High point: Barring a few slips, the Libyan campaign
Low point: The resignation of his special adviser Chris Meyers, with whom Hague infamously shared a hotel room
Chances of being moved: Fairly low

andrew lansley

Andrew Lansley

Possibly the most unpopular health secretary ever, Lansley has managed to bring precisely nobody with him as he tries to overhaul the NHS. He comprehensively failed to explain why the reforms were not "top-down reorganisation" and responded to concerns by distinguished professional health bodies by shutting them out. The legislative programme to transform the clinical commissioning process was messy and over-long. Despite all this, there is a view that Cameron wants Lansley to stick around to implement the changes, with a beefed up junior ministerial team brought in to help him. Rising star Mark Harper is tipped to replace Simon Burns as a junior minister.

High point: Getting the NHS reforms through Parliament
Low point: The shambolic and divisive way Lansley achieved this
Chances of being moved: Moderate

iain duncan smith

Iain Duncan Smith

IDS famously told Cameron that the Department for Work and Pensions was the only job he wanted in government, and there's nothing to suggest he's changed his mind on that. Much of the heavy-lifting on welfare reform has been done, but there's still a huge amount of work to do in terms of implementation. The government has so many programmes and initiatives to deal with unemployment, but there's no outward sign of a grand unifying strategy. Tens of thousands of people are coming of incapacity benefit and Disability Living Allowance and onto Jobseekers Allowance, and the Universal Credit is due to come online next year. Moving IDS out of a department with so much work to do would be insane.

High point: Confounding the House of Lords and ramming his welfare reforms though Parliament
Low point: Possibly still to come - the Work Programme is thought to be flagging
Chances of being moved: Negligible

ken clarke
In terms of time served the most senior member of the Cabinet, Ken Clarke's had a mammoth task of handing budget cuts of the Ministry of Justice, which are among the sharpest in the austerity programme. There have been mutterings that Clarke is getting too old, tires easily and tries to avoid going home with too much paperwork. People who should know say this is nonsense but there's no doubting that Clarke is getting on a bit. Cameron might want to put him out to pasture, not least because it's thought major standoffs with the EU over human rights and repatriation of powers could be in the offing, and the suspicion will be that as a Europhile, Clarke won't pursue these causes with the vigour that the Tories need him to.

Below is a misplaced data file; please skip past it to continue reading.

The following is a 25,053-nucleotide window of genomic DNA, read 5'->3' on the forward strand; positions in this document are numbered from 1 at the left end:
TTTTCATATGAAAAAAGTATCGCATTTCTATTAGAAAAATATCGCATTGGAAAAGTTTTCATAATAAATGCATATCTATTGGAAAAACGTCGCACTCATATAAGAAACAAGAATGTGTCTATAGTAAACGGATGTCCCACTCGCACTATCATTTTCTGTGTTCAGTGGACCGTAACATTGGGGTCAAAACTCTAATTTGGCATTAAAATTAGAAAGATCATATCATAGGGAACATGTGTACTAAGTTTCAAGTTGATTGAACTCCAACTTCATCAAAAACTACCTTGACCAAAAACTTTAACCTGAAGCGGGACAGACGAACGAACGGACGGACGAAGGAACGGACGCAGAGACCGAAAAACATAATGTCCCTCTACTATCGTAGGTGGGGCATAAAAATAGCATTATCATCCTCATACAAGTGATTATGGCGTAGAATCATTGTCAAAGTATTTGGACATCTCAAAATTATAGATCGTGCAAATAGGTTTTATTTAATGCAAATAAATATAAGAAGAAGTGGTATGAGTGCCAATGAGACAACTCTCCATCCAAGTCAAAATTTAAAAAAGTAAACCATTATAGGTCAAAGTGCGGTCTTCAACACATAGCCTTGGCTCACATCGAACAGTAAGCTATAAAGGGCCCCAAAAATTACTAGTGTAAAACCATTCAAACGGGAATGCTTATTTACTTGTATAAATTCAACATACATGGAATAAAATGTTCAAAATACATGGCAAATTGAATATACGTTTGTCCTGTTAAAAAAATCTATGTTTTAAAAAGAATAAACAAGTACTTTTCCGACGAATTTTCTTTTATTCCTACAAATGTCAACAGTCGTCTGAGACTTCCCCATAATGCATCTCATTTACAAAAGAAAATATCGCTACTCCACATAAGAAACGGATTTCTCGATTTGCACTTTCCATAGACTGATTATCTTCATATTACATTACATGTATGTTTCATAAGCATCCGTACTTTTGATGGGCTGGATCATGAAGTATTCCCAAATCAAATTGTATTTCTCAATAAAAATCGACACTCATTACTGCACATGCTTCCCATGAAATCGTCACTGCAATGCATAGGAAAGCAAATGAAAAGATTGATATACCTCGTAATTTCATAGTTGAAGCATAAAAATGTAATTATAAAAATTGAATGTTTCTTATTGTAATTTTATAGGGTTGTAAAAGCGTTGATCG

High point: Calling Theresa May out over the cat story at last year's party conference.
Low point: Continuing to fall asleep at the wrong moment
Chances of being moved: High

andrew mitchell

Andrew Mitchell

Personally close to David Cameron, Mitchell is thought to be bored at International Development and in need of a fresh challenge. But the boredom seems to have got to Mitchell lately - with an interview in the New Statesman on gay marriage being criticised by right-wingers. It raised questions about whether Mitchell - whose ring-fenced department hasn't had to experience austerity like all the others - could be trusted with a big job in government. Behind the scenes he can take credit for making sure the DfID budget is spent properly, although there are still massive questions of accountability and cost-effectiveness in where the overseas aid money goes. Some say he's smart and convivial, others find him too wooly to play with the big toys.

High point: Aid to countries which don't need it (China, Russia) has been slashed
Low point: Saying only old people were opponents of gay marriage
Chances of being moved: Moderate

eric pickles

Eric Pickles

A big bruiser in public who's actually a bit of a pussycat in private around people he likes, Pickles is popular with the Tory grassroots and considered a proper northerner (unlike William Hague who is a posh one). But he must be getting bored with trotting out the same old narrative - "It 's up to councils to decide how to spend their money" - in a department which has massive budget cuts and an increasing risk of horror stories of people falling through the safety net. Pickles was considered a good chairman of the Conservative party when he did the job in opposition. With Sayeeda Warsi's job likely to become vacant could it fall to Pickles to rejuvenate flagging morale?

High point: The Localism Act gave councils greater autonomy
Low point: Budget cuts and transferring responsibilities mean councils are unable to do anything with the new power
Chances of being moved: Moderate